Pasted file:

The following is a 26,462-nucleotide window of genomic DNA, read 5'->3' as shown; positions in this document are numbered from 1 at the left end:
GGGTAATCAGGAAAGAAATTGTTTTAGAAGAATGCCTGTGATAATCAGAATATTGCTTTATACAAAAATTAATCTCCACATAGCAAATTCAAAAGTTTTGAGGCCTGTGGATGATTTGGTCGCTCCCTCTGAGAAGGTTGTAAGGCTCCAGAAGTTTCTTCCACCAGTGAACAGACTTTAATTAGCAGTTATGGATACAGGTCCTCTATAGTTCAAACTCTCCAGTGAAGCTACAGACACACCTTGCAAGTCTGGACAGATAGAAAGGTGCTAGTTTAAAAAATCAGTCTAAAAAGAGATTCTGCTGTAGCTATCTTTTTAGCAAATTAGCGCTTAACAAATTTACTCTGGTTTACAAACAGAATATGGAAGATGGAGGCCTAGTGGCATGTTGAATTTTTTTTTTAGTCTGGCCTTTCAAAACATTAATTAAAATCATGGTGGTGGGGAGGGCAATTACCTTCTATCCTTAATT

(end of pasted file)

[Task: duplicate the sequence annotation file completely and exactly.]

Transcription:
The following is a 26,462-nucleotide window of genomic DNA, read 5'->3' as shown; positions in this document are numbered from 1 at the left end:
GGGTAATCAGGAAAGAAATTGTTTTAGAAGAATGCCTGTGATAATCAGAATATTGCTTTATACAAAAATTAATCTCCACATAGCAAATTCAAAAGTTTTGAGGCCTGTGGATGATTTGGTCGCTCCCTCTGAGAAGGTTGTAAGGCTCCAGAAGTTTCTTCCACCAGTGAACAGACTTTAATTAGCAGTTATGGATACAGGTCCTCTATAGTTCAAACTCTCCAGTGAAGCTACAGACACACCTTGCAAGTCTGGACAGATAGAAAGGTGCTAGTTTAAAAAATCAGTCTAAAAAGAGATTCTGCTGTAGCTATCTTTTTAGCAAATTAGCGCTTAACAAATTTACTCTGGTTTACAAACAGAATATGGAAGATGGAGGCCTAGTGGCATGTTGAATTTTTTTTTTAGTCTGGCCTTTCAAAACATTAATTAAAATCATGGTGGTGGGGAGGGCAATTACCTTCTATCCTTAATT